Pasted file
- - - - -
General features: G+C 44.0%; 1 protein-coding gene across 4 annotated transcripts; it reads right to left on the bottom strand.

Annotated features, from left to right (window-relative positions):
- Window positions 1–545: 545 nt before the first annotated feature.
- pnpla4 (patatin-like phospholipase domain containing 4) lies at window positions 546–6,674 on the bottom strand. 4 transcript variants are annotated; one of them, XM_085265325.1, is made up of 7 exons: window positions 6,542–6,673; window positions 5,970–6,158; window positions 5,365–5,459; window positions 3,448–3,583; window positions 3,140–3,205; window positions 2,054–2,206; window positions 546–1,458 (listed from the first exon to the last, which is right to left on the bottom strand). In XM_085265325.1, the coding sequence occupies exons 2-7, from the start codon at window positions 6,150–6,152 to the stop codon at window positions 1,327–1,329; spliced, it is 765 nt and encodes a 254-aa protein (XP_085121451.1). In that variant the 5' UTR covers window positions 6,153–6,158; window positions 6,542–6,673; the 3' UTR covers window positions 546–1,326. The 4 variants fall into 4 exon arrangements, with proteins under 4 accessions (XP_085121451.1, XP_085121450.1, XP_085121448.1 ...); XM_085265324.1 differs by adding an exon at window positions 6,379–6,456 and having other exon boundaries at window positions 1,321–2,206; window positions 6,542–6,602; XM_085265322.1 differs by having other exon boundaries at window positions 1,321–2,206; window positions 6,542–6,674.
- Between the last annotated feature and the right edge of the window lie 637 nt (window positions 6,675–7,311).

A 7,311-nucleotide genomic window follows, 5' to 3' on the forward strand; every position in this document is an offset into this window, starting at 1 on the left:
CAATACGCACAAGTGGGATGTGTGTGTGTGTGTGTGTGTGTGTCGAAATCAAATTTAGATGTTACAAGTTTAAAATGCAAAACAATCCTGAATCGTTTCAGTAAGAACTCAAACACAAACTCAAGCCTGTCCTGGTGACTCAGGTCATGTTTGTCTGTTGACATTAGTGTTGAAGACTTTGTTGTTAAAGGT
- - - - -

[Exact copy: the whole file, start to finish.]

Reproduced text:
General features: G+C 44.0%; 1 protein-coding gene across 4 annotated transcripts; it reads right to left on the bottom strand.

Annotated features, from left to right (window-relative positions):
- Window positions 1–545: 545 nt before the first annotated feature.
- pnpla4 (patatin-like phospholipase domain containing 4) lies at window positions 546–6,674 on the bottom strand. 4 transcript variants are annotated; one of them, XM_085265325.1, is made up of 7 exons: window positions 6,542–6,673; window positions 5,970–6,158; window positions 5,365–5,459; window positions 3,448–3,583; window positions 3,140–3,205; window positions 2,054–2,206; window positions 546–1,458 (listed from the first exon to the last, which is right to left on the bottom strand). In XM_085265325.1, the coding sequence occupies exons 2-7, from the start codon at window positions 6,150–6,152 to the stop codon at window positions 1,327–1,329; spliced, it is 765 nt and encodes a 254-aa protein (XP_085121451.1). In that variant the 5' UTR covers window positions 6,153–6,158; window positions 6,542–6,673; the 3' UTR covers window positions 546–1,326. The 4 variants fall into 4 exon arrangements, with proteins under 4 accessions (XP_085121451.1, XP_085121450.1, XP_085121448.1 ...); XM_085265324.1 differs by adding an exon at window positions 6,379–6,456 and having other exon boundaries at window positions 1,321–2,206; window positions 6,542–6,602; XM_085265322.1 differs by having other exon boundaries at window positions 1,321–2,206; window positions 6,542–6,674.
- Between the last annotated feature and the right edge of the window lie 637 nt (window positions 6,675–7,311).

A 7,311-nucleotide genomic window follows, 5' to 3' on the forward strand; every position in this document is an offset into this window, starting at 1 on the left:
CAATACGCACAAGTGGGATGTGTGTGTGTGTGTGTGTGTGTGTCGAAATCAAATTTAGATGTTACAAGTTTAAAATGCAAAACAATCCTGAATCGTTTCAGTAAGAACTCAAACACAAACTCAAGCCTGTCCTGGTGACTCAGGTCATGTTTGTCTGTTGACATTAGTGTTGAAGACTTTGTTGTTAAAGGT